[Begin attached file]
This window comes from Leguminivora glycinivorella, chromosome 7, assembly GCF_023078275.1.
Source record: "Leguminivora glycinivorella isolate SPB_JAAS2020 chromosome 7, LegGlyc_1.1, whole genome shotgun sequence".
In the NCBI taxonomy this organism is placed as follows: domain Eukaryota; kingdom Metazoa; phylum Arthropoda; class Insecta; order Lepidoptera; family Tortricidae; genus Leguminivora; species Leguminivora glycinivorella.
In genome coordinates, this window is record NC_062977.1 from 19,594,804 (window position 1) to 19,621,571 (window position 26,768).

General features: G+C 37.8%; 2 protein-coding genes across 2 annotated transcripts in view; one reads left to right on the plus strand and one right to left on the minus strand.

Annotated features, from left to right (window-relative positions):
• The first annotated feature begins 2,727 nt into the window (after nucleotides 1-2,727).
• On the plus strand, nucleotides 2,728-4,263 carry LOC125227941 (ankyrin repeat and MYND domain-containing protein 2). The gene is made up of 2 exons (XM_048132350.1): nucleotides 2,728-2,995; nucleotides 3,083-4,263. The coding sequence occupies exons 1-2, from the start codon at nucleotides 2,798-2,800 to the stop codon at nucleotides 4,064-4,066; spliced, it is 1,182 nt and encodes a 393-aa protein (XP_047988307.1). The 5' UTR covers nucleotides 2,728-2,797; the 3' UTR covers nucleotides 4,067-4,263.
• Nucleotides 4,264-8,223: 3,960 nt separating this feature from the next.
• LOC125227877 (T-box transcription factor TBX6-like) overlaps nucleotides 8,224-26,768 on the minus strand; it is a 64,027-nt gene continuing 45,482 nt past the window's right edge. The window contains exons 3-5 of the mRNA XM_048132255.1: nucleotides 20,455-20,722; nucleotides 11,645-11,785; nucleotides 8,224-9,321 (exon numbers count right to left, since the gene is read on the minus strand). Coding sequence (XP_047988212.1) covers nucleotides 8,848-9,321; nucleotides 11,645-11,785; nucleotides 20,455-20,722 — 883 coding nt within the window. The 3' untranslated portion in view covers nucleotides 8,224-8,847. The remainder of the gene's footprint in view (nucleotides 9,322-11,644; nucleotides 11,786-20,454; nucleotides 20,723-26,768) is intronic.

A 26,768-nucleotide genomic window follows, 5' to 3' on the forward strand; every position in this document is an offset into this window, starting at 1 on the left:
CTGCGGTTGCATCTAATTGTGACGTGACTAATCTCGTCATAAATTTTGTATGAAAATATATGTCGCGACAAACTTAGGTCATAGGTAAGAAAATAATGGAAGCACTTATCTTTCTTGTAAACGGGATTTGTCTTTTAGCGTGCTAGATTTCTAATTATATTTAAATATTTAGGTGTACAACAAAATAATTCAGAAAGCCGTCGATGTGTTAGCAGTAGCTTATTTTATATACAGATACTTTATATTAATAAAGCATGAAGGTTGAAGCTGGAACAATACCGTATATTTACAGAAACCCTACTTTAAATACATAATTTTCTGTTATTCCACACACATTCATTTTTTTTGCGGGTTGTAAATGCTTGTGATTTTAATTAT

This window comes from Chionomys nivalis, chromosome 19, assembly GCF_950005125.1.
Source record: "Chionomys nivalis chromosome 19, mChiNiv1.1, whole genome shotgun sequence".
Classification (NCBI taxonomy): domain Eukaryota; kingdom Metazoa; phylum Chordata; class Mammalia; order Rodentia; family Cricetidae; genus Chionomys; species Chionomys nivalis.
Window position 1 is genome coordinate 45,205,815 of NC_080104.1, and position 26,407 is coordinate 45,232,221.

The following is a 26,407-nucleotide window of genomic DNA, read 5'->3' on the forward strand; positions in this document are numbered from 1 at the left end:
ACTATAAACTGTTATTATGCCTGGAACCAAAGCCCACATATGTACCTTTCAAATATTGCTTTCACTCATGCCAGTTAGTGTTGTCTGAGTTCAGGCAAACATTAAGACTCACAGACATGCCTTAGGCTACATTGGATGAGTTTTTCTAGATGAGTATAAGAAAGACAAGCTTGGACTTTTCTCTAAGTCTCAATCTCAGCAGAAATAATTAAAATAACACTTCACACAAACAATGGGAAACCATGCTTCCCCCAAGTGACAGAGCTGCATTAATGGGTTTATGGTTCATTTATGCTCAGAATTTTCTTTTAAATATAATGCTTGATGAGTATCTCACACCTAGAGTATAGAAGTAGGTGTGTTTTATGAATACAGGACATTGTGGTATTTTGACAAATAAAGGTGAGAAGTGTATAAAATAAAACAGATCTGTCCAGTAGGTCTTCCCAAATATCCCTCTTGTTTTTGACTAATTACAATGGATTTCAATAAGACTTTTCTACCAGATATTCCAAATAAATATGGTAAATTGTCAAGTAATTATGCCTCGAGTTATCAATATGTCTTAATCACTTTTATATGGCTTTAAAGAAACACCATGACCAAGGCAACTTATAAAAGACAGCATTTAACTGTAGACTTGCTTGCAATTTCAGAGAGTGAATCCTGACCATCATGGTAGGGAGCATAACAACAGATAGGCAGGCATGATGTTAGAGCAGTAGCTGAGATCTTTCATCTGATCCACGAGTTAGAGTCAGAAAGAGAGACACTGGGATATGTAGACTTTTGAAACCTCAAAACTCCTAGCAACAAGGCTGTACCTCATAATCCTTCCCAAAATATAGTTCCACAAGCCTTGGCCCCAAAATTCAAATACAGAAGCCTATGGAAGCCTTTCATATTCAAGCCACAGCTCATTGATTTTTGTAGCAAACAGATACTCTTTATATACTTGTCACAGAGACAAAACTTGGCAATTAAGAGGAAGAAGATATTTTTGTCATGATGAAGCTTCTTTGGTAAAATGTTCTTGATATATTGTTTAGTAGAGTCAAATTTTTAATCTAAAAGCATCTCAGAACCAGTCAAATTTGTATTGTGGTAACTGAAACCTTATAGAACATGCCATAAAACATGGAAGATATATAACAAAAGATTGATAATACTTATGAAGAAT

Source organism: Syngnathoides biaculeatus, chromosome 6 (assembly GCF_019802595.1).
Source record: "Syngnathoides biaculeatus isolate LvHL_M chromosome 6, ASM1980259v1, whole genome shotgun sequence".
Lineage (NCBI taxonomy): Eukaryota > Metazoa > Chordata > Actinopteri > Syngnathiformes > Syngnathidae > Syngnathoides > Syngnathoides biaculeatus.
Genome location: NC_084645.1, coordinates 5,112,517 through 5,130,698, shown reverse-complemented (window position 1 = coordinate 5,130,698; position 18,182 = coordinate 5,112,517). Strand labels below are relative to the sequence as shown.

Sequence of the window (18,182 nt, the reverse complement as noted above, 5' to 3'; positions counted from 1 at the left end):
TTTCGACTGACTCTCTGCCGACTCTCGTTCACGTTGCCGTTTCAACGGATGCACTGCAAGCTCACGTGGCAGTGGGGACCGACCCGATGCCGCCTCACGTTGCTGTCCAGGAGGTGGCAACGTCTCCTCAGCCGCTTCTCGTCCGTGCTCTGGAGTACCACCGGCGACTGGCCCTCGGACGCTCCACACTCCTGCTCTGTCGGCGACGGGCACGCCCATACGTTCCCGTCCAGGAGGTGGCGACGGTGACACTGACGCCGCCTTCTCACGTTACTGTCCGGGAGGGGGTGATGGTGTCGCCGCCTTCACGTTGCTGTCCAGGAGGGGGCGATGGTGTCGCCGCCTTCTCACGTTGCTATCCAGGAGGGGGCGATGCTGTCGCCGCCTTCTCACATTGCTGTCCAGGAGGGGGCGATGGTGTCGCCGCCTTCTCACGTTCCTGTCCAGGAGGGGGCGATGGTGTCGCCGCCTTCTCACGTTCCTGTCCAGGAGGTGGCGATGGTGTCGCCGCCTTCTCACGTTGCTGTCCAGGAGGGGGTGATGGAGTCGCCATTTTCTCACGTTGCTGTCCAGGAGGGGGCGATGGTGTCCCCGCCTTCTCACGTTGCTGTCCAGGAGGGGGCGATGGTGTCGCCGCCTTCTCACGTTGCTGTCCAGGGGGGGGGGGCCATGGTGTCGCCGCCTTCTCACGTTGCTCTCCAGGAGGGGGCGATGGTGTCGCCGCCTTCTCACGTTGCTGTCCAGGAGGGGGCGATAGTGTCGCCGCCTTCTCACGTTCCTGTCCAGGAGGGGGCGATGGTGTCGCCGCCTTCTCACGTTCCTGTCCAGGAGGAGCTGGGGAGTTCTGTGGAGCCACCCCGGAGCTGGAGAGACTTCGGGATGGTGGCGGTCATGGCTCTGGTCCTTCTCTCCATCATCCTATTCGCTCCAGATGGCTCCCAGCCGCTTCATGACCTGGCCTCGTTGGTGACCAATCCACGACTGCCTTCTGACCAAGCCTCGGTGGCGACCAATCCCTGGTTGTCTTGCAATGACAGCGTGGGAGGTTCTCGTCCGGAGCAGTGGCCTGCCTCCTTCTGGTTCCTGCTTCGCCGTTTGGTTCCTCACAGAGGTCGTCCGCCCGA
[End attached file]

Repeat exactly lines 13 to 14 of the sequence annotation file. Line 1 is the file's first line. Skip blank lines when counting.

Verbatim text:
This window comes from Chionomys nivalis, chromosome 19, assembly GCF_950005125.1.
Source record: "Chionomys nivalis chromosome 19, mChiNiv1.1, whole genome shotgun sequence".